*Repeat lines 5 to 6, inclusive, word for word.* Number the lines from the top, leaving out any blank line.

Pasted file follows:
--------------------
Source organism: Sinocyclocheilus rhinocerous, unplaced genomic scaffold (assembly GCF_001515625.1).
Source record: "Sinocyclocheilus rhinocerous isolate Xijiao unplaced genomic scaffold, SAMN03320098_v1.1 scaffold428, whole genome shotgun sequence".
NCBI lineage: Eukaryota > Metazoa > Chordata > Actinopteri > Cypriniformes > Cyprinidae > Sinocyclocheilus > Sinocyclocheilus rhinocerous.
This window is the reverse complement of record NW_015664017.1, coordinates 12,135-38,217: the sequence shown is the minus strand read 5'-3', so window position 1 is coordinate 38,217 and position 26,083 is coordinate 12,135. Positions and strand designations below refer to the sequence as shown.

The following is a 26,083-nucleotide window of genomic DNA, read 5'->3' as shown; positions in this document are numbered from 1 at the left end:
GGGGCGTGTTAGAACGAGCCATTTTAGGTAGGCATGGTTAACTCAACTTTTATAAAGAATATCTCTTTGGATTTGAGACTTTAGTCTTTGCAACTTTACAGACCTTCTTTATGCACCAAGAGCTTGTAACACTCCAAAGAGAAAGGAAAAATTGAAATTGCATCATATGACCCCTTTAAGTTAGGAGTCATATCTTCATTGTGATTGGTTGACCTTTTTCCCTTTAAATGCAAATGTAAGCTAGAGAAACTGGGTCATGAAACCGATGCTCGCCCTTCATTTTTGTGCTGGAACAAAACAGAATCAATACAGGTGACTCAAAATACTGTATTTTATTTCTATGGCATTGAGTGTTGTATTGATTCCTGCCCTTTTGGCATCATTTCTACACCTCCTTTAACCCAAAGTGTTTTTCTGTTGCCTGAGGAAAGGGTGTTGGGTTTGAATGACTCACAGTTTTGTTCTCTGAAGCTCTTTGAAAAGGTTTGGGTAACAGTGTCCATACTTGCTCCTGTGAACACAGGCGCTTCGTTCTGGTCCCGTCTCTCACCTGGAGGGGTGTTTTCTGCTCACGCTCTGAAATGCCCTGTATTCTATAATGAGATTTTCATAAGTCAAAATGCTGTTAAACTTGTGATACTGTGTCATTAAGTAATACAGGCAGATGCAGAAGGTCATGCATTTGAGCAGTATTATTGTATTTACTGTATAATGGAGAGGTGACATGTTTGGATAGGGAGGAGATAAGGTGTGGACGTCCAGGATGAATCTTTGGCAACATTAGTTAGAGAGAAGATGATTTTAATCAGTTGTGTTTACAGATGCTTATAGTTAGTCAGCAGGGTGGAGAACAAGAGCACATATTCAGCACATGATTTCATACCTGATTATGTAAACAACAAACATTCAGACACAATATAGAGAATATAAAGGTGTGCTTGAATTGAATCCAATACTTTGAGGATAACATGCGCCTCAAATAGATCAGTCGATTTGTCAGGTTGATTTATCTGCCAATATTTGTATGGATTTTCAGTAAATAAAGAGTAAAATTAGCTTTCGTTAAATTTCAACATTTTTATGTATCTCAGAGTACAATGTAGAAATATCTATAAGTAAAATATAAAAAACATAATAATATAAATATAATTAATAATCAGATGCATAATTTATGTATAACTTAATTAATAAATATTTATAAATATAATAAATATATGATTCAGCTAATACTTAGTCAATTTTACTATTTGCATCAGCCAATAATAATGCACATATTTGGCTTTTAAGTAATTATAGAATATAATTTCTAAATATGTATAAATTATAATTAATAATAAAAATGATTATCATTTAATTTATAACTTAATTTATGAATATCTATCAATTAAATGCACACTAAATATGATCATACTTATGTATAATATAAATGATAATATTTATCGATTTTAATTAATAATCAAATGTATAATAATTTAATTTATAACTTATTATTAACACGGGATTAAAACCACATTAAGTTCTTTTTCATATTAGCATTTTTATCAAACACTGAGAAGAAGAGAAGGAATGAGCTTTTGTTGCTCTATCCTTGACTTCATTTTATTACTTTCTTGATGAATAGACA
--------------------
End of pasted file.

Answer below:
The following is a 26,083-nucleotide window of genomic DNA, read 5'->3' as shown; positions in this document are numbered from 1 at the left end:
GGGGCGTGTTAGAACGAGCCATTTTAGGTAGGCATGGTTAACTCAACTTTTATAAAGAATATCTCTTTGGATTTGAGACTTTAGTCTTTGCAACTTTACAGACCTTCTTTATGCACCAAGAGCTTGTAACACTCCAAAGAGAAAGGAAAAATTGAAATTGCATCATATGACCCCTTTAAGTTAGGAGTCATATCTTCATTGTGATTGGTTGACCTTTTTCCCTTTAAATGCAAATGTAAGCTAGAGAAACTGGGTCATGAAACCGATGCTCGCCCTTCATTTTTGTGCTGGAACAAAACAGAATCAATACAGGTGACTCAAAATACTGTATTTTATTTCTATGGCATTGAGTGTTGTATTGATTCCTGCCCTTTTGGCATCATTTCTACACCTCCTTTAACCCAAAGTGTTTTTCTGTTGCCTGAGGAAAGGGTGTTGGGTTTGAATGACTCACAGTTTTGTTCTCTGAAGCTCTTTGAAAAGGTTTGGGTAACAGTGTCCATACTTGCTCCTGTGAACACAGGCGCTTCGTTCTGGTCCCGTCTCTCACCTGGAGGGGTGTTTTCTGCTCACGCTCTGAAATGCCCTGTATTCTATAATGAGATTTTCATAAGTCAAAATGCTGTTAAACTTGTGATACTGTGTCATTAAGTAATACAGGCAGATGCAGAAGGTCATGCATTTGAGCAGTATTATTGTATTTACTGTATAATGGAGAGGTGACATGTTTGGATAGGGAGGAGATAAGGTGTGGACGTCCAGGATGAATCTTTGGCAACATTAGTTAGAGAGAAGATGATTTTAATCAGTTGTGTTTACAGATGCTTATAGTTAGTCAGCAGGGTGGAGAACAAGAGCACATATTCAGCACATGATTTCATACCTGATTATGTAAACAACAAACATTCAGACACAATATAGAGAATATAAAGGTGTGCTTGAATTGAATCCAATACTTTGAGGATAACATGCGCCTCAAATAGATCAGTCGATTTGTCAGGTTGATTTATCTGCCAATATTTGTATGGATTTTCAGTAAATAAAGAGTAAAATTAGCTTTCGTTAAATTTCAACATTTTTATGTATCTCAGAGTACAATGTAGAAATATCTATAAGTAAAATATAAAAAACATAATAATATAAATATAATTAATAATCAGATGCATAATTTATGTATAACTTAATTAATAAATATTTATAAATATAATAAATATATGATTCAGCTAATACTTAGTCAATTTTACTATTTGCATCAGCCAATAATAATGCACATATTTGGCTTTTAAGTAATTATAGAATATAATTTCTAAATATGTATAAATTATAATTAATAATAAAAATGATTATCATTTAATTTATAACTTAATTTATGAATATCTATCAATTAAATGCACACTAAATATGATCATACTTATGTATAATATAAATGATAATATTTATCGATTTTAATTAATAATCAAATGTATAATAATTTAATTTATAACTTATTATTAACACGGGATTAAAACCACATTAAGTTCTTTTTCATATTAGCATTTTTATCAAACACTGAGAAGAAGAGAAGGAATGAGCTTTTGTTGCTCTATCCTTGACTTCATTTTATTACTTTCTTGATGAATAGACA